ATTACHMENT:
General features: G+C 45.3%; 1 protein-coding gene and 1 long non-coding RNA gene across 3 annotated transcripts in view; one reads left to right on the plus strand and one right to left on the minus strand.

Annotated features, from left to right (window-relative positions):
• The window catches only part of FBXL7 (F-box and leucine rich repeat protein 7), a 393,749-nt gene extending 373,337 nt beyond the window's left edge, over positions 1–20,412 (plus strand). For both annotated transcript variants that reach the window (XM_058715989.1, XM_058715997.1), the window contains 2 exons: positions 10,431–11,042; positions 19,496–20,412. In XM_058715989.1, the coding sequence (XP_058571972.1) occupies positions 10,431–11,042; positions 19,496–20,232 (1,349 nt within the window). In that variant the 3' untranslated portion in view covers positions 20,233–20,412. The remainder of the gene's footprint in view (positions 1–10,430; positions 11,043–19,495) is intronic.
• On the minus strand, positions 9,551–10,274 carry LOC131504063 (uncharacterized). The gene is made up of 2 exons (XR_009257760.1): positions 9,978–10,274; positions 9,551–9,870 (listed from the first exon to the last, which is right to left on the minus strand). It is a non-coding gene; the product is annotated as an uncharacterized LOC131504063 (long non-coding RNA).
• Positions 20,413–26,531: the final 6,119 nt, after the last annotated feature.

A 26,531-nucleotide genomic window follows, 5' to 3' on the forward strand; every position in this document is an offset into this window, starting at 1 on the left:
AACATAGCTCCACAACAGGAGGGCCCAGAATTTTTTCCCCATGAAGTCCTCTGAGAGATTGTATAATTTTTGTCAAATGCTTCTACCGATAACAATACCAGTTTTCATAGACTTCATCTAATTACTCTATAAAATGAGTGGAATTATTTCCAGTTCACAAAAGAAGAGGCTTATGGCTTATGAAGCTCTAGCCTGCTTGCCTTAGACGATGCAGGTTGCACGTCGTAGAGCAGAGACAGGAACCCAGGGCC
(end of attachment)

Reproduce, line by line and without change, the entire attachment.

General features: G+C 45.3%; 1 protein-coding gene and 1 long non-coding RNA gene across 3 annotated transcripts in view; one reads left to right on the plus strand and one right to left on the minus strand.

Annotated features, from left to right (window-relative positions):
• The window catches only part of FBXL7 (F-box and leucine rich repeat protein 7), a 393,749-nt gene extending 373,337 nt beyond the window's left edge, over positions 1–20,412 (plus strand). For both annotated transcript variants that reach the window (XM_058715989.1, XM_058715997.1), the window contains 2 exons: positions 10,431–11,042; positions 19,496–20,412. In XM_058715989.1, the coding sequence (XP_058571972.1) occupies positions 10,431–11,042; positions 19,496–20,232 (1,349 nt within the window). In that variant the 3' untranslated portion in view covers positions 20,233–20,412. The remainder of the gene's footprint in view (positions 1–10,430; positions 11,043–19,495) is intronic.
• On the minus strand, positions 9,551–10,274 carry LOC131504063 (uncharacterized). The gene is made up of 2 exons (XR_009257760.1): positions 9,978–10,274; positions 9,551–9,870 (listed from the first exon to the last, which is right to left on the minus strand). It is a non-coding gene; the product is annotated as an uncharacterized LOC131504063 (long non-coding RNA).
• Positions 20,413–26,531: the final 6,119 nt, after the last annotated feature.

A 26,531-nucleotide genomic window follows, 5' to 3' on the forward strand; every position in this document is an offset into this window, starting at 1 on the left:
AACATAGCTCCACAACAGGAGGGCCCAGAATTTTTTCCCCATGAAGTCCTCTGAGAGATTGTATAATTTTTGTCAAATGCTTCTACCGATAACAATACCAGTTTTCATAGACTTCATCTAATTACTCTATAAAATGAGTGGAATTATTTCCAGTTCACAAAAGAAGAGGCTTATGGCTTATGAAGCTCTAGCCTGCTTGCCTTAGACGATGCAGGTTGCACGTCGTAGAGCAGAGACAGGAACCCAGGGCC